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Song, Y, Liu, B, Miao, WJ, Chang, D, Zhang, YH (2009). Spatiotemporal variation in nonagricultural open fire emissions in China from 2000 to 2007. GLOBAL BIOGEOCHEMICAL CYCLES, 23, GB2008.

Abstract
Open fires such as those within forests and grasslands, as well as crop residue burning in fields, contribute considerable amounts of trace gases and particulate matter to the atmosphere and therefore play an important role in climate change and atmospheric chemistry. Emissions from open fires in China are estimated at a medium resolution of 1 km(2) from April 2000 to March 2007 (seven fire years). Burned areas and land use types at 1 km spatial resolution are defined using the L3JRC product from the Systeme Probatoire pour l'Observation de la Terre (SPOT) satellite and the Global Land Cover 2000 data sets for China, respectively. The 500-m burned area product (MCD45A1) from the Moderate Resolution Imaging Spectroradiometer (MODIS) is compared with the L3JRC burned area product in China. On an average, the total burned areas from L3JRC product are 16 times those from MCD45A1 product. Interannual changes of burned area are in accordance with the records reported in official statistics. Aboveground biomass densities are characterized by vegetation type and province. Fuel moisture content is considered to calculate the combustion factors by using time series of normalized difference vegetation index (MOD13A3). Crop residue burning accounts for the most biomass burning in China, but we find that it is not detected efficiently by the available burned area algorithms. Both burned area and emission data reveal significant spatial patterns and seasonal variation during the seven fire years. Total nonagricultural fire emissions are concentrated in north and southwest China, especially in the spring and autumn. Forest fires are determined to be the primary contributor to nonagricultural fire emissions. The annual emissions are estimated as follows for China during the seven study years: 137.8 (range from 108.8 to 172.9) Tg a(-1) CO2, 7.0 (5.5-8.7) Tg a(-1) CO, 0.25 (0.22-0.34) Tg a(-1) NOx, 0.90 (0.71-1.1) Tg a(-1) PM2.5, 0.06 (0.05-0.07) Tg a(-1) BC, and 0.56 (0.44-0.7) Tg a(-1) OC.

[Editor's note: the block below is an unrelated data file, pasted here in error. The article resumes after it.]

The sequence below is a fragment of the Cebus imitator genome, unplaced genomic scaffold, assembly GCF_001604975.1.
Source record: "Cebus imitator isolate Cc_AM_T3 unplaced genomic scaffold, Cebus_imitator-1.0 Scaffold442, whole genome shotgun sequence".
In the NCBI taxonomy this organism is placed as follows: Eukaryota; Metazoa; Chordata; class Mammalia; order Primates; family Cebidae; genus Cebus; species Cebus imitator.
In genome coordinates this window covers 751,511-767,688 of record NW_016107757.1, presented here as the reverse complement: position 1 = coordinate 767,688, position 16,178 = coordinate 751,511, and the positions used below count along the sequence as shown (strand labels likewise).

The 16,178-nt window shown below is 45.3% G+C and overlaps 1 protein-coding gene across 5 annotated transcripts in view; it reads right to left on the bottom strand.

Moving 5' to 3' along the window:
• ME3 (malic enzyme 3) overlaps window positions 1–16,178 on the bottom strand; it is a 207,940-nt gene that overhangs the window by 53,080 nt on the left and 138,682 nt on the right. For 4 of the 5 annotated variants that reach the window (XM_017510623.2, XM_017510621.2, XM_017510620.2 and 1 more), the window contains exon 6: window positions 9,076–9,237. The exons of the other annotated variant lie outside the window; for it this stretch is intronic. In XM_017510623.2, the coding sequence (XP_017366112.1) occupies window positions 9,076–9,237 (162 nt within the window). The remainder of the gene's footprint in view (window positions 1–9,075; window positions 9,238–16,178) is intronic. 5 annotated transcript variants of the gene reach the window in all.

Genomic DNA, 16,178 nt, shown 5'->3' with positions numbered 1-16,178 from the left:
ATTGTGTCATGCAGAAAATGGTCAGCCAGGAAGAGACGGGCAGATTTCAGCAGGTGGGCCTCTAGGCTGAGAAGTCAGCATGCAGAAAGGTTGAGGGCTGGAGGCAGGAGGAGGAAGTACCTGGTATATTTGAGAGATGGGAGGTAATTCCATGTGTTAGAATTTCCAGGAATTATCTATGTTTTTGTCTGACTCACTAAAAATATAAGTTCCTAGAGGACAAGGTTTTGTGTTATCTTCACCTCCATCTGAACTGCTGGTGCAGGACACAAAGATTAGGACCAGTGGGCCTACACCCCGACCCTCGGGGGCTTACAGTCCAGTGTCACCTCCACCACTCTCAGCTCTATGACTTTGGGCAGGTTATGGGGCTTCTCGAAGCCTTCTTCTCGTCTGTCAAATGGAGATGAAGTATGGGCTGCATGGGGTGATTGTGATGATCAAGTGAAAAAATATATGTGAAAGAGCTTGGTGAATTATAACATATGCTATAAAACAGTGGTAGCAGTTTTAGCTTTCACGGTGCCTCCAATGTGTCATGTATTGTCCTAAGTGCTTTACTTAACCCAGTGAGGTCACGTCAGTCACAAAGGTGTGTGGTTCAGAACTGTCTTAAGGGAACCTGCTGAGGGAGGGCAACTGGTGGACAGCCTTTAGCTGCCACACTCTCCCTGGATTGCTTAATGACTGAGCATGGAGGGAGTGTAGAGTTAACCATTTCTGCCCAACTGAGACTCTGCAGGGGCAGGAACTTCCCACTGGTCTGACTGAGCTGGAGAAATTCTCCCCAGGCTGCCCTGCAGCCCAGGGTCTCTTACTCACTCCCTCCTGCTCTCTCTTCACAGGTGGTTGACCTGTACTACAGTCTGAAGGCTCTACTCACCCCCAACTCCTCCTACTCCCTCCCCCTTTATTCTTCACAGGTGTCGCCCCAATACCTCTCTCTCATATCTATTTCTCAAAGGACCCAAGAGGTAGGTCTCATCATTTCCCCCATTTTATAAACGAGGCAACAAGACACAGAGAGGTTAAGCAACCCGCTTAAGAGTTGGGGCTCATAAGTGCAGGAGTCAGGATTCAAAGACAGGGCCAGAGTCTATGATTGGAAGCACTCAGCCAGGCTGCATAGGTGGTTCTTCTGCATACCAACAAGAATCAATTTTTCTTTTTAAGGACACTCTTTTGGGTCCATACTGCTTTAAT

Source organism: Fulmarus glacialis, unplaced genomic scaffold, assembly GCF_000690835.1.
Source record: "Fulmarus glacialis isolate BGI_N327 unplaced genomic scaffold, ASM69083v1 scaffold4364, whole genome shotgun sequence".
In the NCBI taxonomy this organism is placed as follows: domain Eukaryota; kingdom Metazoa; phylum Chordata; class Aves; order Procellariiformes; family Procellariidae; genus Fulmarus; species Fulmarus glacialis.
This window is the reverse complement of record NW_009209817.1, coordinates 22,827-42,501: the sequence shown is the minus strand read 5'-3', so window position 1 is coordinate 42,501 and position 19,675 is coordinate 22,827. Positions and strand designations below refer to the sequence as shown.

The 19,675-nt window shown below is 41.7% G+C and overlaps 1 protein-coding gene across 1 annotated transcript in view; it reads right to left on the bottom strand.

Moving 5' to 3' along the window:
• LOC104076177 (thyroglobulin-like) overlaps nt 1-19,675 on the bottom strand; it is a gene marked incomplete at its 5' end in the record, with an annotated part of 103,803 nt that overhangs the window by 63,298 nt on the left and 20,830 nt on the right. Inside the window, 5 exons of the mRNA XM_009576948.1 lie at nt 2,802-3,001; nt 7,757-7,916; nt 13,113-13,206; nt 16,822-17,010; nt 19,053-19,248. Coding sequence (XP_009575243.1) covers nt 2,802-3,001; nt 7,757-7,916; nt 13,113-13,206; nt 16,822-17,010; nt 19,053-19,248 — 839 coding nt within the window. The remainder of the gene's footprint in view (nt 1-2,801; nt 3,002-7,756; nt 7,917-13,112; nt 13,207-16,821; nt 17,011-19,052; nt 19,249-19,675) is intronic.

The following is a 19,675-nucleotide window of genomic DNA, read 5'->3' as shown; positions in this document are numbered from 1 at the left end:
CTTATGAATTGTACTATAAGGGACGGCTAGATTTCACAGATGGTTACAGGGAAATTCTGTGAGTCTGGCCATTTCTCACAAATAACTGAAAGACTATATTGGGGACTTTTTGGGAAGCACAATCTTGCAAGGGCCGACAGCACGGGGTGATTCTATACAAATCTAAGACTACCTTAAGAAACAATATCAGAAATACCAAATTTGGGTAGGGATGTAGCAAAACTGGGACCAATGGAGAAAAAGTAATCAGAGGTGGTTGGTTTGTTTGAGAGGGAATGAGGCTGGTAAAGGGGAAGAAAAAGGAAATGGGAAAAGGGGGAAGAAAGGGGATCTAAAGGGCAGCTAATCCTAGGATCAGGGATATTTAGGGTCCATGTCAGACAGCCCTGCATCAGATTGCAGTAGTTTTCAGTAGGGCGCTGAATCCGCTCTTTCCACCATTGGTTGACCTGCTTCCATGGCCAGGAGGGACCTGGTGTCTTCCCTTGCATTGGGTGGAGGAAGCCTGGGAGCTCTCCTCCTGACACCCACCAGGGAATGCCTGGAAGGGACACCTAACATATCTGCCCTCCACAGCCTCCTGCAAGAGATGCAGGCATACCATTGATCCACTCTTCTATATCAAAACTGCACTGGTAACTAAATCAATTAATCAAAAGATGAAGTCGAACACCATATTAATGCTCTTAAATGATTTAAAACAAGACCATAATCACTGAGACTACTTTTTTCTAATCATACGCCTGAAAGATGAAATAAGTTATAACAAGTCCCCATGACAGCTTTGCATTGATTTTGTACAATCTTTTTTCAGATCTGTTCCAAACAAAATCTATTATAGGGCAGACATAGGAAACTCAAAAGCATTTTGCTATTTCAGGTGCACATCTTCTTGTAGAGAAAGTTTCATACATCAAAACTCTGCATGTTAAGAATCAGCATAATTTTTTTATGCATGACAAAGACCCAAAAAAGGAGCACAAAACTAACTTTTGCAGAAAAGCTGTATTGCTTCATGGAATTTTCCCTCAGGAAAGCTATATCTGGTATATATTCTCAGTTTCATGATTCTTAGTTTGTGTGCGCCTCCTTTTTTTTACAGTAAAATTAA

DOI:
10.1029/2008GB003344

ISSN:
0886-6236

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